Both provisions apply to employers with fewer than 500 employees. Employers with fewer than 25 employees may be exempt for the “restoration to position” requirement of the Expanded FMLA portion, and employers with fewer than 50 employees will be able to apply for an exception to the entire Expanded FMLA if they can show “the imposition of such requirements would jeopardize the viability of the business as a growing concern”.

Which employees are eligible?
For the Expanded FMLA portion, an employee must have worked at least 30 calendar days prior to the leave. For the Emergency Paid Sick Leave, any employee must be paid once determined to meet any of the above referenced qualifications. (The Secretary of Labor may exclude certain health care providers and emergency responders).

Who pays for the sick time or leave?
Employers must pay these benefits. Under the Expanded FMLA portion, employers do not have to pay for the first 10 days of leave; however, employees can choose to apply any available leave already provided by the employer (e.g. vacation, sick, PTO). Any time subsequent to the first 10 days, will be paid by the employer at an amount no less than 2/3 of the employee’s normal rate of pay and based on the normal number of hours an employee is normally scheduled to work. (This amount paid shall not exceed $200 per day and $10,000 in the aggregate).

Under the Emergency Paid Sick Leave portion, the employee must be paid the equivalent of two weeks salary based on the hours the employee normally works (e.g. 80 hours for a full-time employee). For employees that qualify for the leave based on reasons 1-3 listed above, the paid sick time shall not exceed $511 per day and $5,110 in aggregate. For reason 4-6, the paid sick time shall not exceed $200 per day and $2,000 in the aggregate.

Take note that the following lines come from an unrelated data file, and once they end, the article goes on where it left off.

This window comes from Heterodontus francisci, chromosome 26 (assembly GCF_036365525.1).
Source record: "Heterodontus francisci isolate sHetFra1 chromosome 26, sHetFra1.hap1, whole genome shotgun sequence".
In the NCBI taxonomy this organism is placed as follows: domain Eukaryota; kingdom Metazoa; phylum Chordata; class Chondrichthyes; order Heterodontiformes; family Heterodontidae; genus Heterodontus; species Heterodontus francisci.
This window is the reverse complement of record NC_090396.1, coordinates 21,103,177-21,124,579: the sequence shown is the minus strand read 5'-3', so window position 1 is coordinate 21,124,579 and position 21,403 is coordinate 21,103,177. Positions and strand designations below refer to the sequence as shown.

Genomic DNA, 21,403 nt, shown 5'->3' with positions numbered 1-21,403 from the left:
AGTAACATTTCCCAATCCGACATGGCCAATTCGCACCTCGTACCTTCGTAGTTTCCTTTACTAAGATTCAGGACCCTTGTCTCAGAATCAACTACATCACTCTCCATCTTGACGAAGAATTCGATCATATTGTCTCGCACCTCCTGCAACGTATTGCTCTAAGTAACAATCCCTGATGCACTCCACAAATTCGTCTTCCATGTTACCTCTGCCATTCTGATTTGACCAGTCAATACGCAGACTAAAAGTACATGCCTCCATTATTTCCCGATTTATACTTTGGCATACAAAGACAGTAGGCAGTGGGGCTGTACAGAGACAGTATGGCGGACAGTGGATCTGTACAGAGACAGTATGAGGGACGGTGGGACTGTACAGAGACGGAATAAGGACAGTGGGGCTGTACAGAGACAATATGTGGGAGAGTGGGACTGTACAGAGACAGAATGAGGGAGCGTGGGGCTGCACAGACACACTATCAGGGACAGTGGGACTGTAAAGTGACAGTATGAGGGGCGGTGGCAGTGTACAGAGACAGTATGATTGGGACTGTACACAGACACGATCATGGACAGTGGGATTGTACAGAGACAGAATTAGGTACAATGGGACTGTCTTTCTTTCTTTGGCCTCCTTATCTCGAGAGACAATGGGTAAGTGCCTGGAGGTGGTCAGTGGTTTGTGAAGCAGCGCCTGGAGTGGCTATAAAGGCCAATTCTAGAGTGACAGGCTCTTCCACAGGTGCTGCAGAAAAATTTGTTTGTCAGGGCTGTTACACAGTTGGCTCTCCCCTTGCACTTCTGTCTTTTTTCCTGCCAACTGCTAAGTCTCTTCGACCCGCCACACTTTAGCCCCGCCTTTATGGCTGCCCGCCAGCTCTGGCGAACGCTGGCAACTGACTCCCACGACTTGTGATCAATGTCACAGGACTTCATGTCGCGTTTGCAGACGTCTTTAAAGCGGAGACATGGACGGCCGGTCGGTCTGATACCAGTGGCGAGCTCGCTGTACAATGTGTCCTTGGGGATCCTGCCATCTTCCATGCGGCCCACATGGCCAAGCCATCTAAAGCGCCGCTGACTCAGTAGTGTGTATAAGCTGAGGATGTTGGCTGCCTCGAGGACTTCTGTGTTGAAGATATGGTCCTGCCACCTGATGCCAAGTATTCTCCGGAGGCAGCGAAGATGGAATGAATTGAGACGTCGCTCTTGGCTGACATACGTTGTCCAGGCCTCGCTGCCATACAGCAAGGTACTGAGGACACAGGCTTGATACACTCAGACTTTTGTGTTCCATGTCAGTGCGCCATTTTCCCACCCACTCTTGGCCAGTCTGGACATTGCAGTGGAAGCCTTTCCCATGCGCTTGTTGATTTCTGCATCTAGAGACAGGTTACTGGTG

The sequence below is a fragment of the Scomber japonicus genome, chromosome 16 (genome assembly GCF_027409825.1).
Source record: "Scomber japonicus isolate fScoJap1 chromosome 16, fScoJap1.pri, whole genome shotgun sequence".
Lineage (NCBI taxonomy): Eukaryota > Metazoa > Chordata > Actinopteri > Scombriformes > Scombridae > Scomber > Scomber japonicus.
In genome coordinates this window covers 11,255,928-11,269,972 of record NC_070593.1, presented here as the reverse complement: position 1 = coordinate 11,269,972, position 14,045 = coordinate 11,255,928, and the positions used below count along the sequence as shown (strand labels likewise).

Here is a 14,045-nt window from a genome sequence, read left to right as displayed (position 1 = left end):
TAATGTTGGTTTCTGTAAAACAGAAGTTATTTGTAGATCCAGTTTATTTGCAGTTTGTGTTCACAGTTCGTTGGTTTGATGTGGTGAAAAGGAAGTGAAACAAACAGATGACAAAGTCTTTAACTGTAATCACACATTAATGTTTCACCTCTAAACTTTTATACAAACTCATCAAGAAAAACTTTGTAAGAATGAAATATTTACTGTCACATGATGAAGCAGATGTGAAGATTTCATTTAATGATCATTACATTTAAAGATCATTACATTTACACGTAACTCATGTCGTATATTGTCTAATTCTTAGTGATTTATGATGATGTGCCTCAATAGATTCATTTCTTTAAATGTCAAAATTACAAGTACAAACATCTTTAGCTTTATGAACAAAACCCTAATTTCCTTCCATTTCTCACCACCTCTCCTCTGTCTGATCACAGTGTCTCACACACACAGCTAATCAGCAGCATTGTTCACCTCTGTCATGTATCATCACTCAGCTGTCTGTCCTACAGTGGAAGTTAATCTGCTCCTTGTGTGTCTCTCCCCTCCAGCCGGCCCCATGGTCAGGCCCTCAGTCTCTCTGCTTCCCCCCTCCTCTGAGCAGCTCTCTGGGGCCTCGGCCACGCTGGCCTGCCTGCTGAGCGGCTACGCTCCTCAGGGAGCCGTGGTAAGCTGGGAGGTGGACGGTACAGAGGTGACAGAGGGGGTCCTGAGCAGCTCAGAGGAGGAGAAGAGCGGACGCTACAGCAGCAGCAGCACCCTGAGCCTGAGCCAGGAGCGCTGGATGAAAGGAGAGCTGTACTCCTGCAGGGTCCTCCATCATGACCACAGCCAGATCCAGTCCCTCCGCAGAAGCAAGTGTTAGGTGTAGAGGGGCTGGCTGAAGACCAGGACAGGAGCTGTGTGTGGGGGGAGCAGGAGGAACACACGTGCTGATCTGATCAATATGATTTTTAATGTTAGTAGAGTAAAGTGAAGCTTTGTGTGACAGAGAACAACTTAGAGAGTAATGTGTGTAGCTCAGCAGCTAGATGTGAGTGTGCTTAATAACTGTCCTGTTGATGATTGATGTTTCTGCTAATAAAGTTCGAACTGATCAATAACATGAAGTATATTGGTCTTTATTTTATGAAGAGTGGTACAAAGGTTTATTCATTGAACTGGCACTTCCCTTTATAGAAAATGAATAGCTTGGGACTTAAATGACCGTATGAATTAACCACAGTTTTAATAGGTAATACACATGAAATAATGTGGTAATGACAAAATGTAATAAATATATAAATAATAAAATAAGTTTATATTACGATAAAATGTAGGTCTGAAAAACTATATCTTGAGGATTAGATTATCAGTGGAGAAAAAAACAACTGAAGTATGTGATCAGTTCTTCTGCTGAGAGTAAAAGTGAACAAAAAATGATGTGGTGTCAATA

Will employers receive any reimbursement?
Yes, the act provides tax credits to help cover the benefit cost. The credit will be computed on a quarterly basis, and the employer would take the total amount of qualified sick leave wages paid (in the first two weeks) and qualified family leave wages paid (in the following 10 weeks) during that quarter, and would be able to use that as a credit against the employer portion of the social security taxes at (6.2%) that would otherwise be due from the employer.  Any excess amounts above and beyond the employer-portion of the social security taxes would be refunded as a credit (as if the employer had overpaid the employer-portion of the social security taxes for that period). 

Additional Resources:
Every employer will be responsible for posting a notice of the Act and its provisions. (The Secretary of Labor is expected to provide a model notice within 7 days which we will distribute via email when it’s available). 

We understand this is a difficult and uncertain time, but The LL Roberts Group is committed to helping our clients and their employees navigate this process together. Let’s all work together by:

  • Staying home when you are sick.
  • Washing your hands frequently with warm, soapy water for at least 20 seconds.
  • Covering your mouth with tissues whenever you sneeze and discarding used tissues in the trash.
  • Avoiding people who are sick with respiratory symptoms.
  • Frequently cleaning touched surfaces.

If you or your employees have additional questions regarding this update, please contact our Human Resource Department at (877) 878-6463 or contact us at

Share This Post
Table of Contents
Recent Posts